Why Is Measles So Contagious?
An infected person who coughs or sneezes can spray the virus into the air in small droplets, which can remain suspended for up to two hours. People with measles are infectious for about four days before and four days after the appearance of the rash. Before there was a vaccine, nearly everyone in the United States became infected with measles before the age of 15. The disease kills about 1 in every 1,000 people infected, and those who survive have lifelong immunity.
What Are the Advantages of Having Everyone Vaccinated?
Behind the push to vaccinate as many people as possible is a concept called herd immunity. If the vaccination rate within a community is very high, vaccinated people act as a barrier and reduce the risk of infection for people who cannot be immunized, like the very young or those with compromised immune systems.
A MEASLES OUTBREAK
In a hypothetical community where nobody has immunity from the measles virus, one infected person might infect 12 to 18 people, who might each infect another 12 to 18 people. At this rate, a small outbreak would quickly grow out of control.
THE HERD EFFECT
Every person who is successfully vaccinated reduces the potential sources of infection, thus reducing the risk to unvaccinated people. This reduction in risk is sometimes called the herd effect. The presence of vaccinated people helps slow the spread of the virus.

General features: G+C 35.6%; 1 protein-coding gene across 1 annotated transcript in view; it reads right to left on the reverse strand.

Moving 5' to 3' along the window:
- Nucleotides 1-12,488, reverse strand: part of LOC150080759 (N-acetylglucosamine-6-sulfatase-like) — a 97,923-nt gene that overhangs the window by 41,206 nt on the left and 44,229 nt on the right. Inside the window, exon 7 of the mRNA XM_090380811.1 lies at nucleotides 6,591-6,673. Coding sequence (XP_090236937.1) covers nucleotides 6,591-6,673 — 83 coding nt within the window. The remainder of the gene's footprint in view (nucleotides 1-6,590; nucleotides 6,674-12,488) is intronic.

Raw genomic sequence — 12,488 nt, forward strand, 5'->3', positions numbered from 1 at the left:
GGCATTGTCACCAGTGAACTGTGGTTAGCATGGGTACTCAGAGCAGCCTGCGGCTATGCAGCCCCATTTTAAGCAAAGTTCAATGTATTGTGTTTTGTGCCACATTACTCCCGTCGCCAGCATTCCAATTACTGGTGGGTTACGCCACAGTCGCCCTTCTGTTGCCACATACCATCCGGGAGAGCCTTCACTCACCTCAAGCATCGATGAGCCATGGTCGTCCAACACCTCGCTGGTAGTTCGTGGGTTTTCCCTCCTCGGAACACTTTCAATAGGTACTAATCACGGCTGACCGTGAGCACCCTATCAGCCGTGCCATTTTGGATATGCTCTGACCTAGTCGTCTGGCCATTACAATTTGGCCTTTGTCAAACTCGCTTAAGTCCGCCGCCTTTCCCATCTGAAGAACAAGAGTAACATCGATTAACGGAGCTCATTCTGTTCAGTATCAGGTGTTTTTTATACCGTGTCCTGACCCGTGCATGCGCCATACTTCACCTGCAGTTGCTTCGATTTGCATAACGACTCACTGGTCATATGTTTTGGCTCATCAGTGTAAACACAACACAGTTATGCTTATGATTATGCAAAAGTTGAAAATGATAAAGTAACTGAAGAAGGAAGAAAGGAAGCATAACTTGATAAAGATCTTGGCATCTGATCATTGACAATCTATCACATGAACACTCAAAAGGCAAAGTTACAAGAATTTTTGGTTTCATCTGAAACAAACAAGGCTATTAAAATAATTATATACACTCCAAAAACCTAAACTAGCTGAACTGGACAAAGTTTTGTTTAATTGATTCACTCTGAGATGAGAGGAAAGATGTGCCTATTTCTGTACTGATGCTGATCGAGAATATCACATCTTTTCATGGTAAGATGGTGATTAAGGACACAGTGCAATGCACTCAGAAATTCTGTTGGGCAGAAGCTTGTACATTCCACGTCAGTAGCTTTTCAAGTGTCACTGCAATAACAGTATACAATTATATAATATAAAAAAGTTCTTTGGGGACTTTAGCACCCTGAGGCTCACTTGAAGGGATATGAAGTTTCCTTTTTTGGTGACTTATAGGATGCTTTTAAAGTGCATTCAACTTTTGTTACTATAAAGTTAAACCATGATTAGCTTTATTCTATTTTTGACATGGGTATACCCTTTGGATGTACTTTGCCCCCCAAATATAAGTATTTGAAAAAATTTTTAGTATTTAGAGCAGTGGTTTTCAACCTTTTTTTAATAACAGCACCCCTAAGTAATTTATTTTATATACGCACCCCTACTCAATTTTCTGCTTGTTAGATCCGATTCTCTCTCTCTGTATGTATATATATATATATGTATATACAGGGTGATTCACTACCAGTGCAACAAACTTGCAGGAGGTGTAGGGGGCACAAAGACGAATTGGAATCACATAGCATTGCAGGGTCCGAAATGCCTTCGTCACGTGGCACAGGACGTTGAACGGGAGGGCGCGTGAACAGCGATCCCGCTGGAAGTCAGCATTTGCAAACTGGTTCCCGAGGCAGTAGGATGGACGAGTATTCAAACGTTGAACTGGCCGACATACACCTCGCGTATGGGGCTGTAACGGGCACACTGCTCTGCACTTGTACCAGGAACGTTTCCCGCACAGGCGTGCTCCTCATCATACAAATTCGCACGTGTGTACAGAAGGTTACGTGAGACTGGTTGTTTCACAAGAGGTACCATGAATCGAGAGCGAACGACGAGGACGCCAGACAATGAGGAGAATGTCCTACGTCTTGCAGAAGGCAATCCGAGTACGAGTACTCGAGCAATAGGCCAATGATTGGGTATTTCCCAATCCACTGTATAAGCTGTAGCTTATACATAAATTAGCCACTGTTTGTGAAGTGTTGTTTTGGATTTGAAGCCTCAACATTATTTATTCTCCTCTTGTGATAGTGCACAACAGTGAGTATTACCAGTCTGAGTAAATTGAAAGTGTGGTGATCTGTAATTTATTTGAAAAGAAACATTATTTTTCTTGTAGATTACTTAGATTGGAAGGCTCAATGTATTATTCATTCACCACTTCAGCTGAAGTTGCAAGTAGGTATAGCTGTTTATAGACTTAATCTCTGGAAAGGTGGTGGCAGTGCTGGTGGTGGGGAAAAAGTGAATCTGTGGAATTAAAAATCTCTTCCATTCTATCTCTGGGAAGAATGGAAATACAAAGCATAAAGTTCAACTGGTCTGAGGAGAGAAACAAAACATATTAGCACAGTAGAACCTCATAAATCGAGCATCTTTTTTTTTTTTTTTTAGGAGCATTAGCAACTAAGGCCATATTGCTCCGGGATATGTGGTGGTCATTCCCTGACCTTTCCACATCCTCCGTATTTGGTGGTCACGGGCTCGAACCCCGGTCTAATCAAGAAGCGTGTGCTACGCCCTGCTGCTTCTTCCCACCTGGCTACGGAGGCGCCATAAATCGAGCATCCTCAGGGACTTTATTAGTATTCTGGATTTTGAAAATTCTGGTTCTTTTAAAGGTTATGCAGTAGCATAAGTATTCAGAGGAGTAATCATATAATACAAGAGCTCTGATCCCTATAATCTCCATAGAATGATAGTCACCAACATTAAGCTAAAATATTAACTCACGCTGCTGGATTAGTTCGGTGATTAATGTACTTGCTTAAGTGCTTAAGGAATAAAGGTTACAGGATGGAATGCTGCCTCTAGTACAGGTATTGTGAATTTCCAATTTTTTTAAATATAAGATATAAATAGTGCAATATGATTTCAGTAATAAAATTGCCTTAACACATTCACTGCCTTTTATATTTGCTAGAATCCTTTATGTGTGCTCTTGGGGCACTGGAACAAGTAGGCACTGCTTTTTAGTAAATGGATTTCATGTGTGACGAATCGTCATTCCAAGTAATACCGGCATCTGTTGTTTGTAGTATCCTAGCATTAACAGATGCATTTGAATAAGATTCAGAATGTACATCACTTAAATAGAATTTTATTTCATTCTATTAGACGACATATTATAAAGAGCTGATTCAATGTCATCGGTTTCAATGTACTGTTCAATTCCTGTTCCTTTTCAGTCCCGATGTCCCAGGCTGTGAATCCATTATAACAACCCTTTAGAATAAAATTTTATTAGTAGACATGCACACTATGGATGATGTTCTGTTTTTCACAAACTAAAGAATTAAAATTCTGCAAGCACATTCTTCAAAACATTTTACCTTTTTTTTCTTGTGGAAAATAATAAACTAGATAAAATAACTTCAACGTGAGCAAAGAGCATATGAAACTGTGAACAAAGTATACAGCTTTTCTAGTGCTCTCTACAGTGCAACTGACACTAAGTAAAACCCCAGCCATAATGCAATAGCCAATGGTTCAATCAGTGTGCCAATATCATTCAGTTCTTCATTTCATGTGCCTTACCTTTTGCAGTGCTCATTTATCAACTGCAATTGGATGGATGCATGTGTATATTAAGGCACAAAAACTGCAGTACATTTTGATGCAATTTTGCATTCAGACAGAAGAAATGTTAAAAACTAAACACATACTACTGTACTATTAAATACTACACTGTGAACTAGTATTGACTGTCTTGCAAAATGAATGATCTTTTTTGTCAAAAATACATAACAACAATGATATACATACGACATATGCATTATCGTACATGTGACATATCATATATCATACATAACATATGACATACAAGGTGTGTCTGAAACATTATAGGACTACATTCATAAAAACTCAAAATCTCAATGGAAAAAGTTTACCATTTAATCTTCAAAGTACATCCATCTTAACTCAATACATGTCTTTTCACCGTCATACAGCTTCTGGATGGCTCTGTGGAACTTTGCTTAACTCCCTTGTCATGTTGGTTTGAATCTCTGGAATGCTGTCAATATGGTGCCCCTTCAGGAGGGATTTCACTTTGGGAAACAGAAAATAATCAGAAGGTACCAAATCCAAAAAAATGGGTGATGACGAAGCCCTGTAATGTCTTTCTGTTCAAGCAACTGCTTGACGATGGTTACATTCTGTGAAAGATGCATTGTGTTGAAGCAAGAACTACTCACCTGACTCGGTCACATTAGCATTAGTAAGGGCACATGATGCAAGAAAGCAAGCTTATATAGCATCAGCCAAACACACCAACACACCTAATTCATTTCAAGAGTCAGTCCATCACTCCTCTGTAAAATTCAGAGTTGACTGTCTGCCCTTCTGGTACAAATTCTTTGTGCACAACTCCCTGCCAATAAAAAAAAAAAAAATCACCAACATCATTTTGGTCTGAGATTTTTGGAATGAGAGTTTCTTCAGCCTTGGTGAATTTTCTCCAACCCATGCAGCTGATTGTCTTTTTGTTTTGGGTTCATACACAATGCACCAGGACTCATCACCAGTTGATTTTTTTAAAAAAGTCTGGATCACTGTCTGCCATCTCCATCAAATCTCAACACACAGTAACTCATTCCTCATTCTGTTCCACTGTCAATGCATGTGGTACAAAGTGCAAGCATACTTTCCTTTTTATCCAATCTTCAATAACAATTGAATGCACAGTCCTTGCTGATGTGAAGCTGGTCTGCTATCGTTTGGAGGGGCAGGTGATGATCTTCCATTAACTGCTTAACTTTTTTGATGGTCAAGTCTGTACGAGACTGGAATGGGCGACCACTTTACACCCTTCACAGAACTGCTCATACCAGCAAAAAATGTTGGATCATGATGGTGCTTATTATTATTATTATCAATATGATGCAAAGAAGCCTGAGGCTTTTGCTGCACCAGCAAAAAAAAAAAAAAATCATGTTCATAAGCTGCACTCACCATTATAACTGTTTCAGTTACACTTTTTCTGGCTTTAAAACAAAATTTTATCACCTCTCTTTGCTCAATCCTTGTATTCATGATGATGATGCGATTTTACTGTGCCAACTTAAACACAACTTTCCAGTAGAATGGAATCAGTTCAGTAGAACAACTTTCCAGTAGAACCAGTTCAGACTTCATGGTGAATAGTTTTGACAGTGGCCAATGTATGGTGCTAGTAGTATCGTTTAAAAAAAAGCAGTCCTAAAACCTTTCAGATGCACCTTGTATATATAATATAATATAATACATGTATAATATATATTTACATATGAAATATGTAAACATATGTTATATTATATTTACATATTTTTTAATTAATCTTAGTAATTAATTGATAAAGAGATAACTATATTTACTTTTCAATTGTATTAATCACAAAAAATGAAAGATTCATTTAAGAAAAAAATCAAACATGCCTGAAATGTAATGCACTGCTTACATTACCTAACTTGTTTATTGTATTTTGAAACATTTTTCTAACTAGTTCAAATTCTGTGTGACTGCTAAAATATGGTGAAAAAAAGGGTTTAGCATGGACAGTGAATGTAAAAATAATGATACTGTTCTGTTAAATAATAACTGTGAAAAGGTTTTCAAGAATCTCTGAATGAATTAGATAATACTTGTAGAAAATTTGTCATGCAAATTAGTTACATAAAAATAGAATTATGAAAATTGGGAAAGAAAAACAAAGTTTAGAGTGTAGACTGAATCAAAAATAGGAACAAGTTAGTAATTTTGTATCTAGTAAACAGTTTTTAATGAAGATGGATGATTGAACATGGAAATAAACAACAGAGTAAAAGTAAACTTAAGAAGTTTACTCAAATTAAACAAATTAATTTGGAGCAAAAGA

For an outbreak to end quickly, each infected person must infect, on average, fewer than one other person. In this example, at least 17 of every 18 people (more than 94 percent) would need immunity. This threshold is sometimes called the herd immunity threshold.
To maintain herd immunity within a community over time, children need to be vaccinated at a high rate. The measles vaccine is ineffective in about 5 percent of people who have had only one dose, so two doses are recommended to ensure that nearly all children will get immunity before entering school.
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